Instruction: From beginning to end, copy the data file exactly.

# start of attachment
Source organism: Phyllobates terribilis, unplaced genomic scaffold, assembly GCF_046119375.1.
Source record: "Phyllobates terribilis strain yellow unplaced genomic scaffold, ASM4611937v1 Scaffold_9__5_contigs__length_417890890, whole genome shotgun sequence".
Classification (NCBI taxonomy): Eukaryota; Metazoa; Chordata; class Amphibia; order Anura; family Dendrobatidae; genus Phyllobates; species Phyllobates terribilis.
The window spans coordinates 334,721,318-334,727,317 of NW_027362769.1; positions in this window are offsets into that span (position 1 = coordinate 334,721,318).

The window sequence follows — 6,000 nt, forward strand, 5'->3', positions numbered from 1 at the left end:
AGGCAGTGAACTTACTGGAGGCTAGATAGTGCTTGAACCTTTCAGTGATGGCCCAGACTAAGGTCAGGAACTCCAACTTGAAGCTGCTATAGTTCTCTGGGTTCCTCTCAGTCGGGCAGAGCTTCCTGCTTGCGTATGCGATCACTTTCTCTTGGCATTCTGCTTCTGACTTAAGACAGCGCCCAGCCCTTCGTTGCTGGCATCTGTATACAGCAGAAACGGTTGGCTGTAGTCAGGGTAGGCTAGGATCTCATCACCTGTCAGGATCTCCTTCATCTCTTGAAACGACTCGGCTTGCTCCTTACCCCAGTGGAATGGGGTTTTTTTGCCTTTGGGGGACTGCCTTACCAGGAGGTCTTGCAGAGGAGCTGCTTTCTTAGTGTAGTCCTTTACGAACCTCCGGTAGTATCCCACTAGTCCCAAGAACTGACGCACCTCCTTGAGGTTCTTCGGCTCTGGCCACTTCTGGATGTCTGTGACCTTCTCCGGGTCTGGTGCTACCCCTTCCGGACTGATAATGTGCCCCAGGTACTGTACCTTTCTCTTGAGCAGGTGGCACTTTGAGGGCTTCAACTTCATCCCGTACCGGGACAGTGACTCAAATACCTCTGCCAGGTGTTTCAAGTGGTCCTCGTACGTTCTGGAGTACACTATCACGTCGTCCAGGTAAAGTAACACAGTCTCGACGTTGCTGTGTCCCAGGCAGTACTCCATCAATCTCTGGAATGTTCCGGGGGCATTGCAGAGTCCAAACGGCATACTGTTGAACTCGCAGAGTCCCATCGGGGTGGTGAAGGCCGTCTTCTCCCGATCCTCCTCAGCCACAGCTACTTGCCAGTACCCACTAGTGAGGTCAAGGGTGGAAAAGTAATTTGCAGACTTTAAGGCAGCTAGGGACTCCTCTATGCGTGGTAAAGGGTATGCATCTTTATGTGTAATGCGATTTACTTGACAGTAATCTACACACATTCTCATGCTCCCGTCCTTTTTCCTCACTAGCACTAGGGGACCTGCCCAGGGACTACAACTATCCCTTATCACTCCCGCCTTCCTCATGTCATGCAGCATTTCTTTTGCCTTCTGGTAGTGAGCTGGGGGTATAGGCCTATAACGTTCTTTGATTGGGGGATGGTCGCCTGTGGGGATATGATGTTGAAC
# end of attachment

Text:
Source organism: Phyllobates terribilis, unplaced genomic scaffold, assembly GCF_046119375.1.
Source record: "Phyllobates terribilis strain yellow unplaced genomic scaffold, ASM4611937v1 Scaffold_9__5_contigs__length_417890890, whole genome shotgun sequence".
Classification (NCBI taxonomy): Eukaryota; Metazoa; Chordata; class Amphibia; order Anura; family Dendrobatidae; genus Phyllobates; species Phyllobates terribilis.
The window spans coordinates 334,721,318-334,727,317 of NW_027362769.1; positions in this window are offsets into that span (position 1 = coordinate 334,721,318).

The window sequence follows — 6,000 nt, forward strand, 5'->3', positions numbered from 1 at the left end:
AGGCAGTGAACTTACTGGAGGCTAGATAGTGCTTGAACCTTTCAGTGATGGCCCAGACTAAGGTCAGGAACTCCAACTTGAAGCTGCTATAGTTCTCTGGGTTCCTCTCAGTCGGGCAGAGCTTCCTGCTTGCGTATGCGATCACTTTCTCTTGGCATTCTGCTTCTGACTTAAGACAGCGCCCAGCCCTTCGTTGCTGGCATCTGTATACAGCAGAAACGGTTGGCTGTAGTCAGGGTAGGCTAGGATCTCATCACCTGTCAGGATCTCCTTCATCTCTTGAAACGACTCGGCTTGCTCCTTACCCCAGTGGAATGGGGTTTTTTTGCCTTTGGGGGACTGCCTTACCAGGAGGTCTTGCAGAGGAGCTGCTTTCTTAGTGTAGTCCTTTACGAACCTCCGGTAGTATCCCACTAGTCCCAAGAACTGACGCACCTCCTTGAGGTTCTTCGGCTCTGGCCACTTCTGGATGTCTGTGACCTTCTCCGGGTCTGGTGCTACCCCTTCCGGACTGATAATGTGCCCCAGGTACTGTACCTTTCTCTTGAGCAGGTGGCACTTTGAGGGCTTCAACTTCATCCCGTACCGGGACAGTGACTCAAATACCTCTGCCAGGTGTTTCAAGTGGTCCTCGTACGTTCTGGAGTACACTATCACGTCGTCCAGGTAAAGTAACACAGTCTCGACGTTGCTGTGTCCCAGGCAGTACTCCATCAATCTCTGGAATGTTCCGGGGGCATTGCAGAGTCCAAACGGCATACTGTTGAACTCGCAGAGTCCCATCGGGGTGGTGAAGGCCGTCTTCTCCCGATCCTCCTCAGCCACAGCTACTTGCCAGTACCCACTAGTGAGGTCAAGGGTGGAAAAGTAATTTGCAGACTTTAAGGCAGCTAGGGACTCCTCTATGCGTGGTAAAGGGTATGCATCTTTATGTGTAATGCGATTTACTTGACAGTAATCTACACACATTCTCATGCTCCCGTCCTTTTTCCTCACTAGCACTAGGGGACCTGCCCAGGGACTACAACTATCCCTTATCACTCCCGCCTTCCTCATGTCATGCAGCATTTCTTTTGCCTTCTGGTAGTGAGCTGGGGGTATAGGCCTATAACGTTCTTTGATTGGGGGATGGTCGCCTGTGGGGATATGATGTTGAAC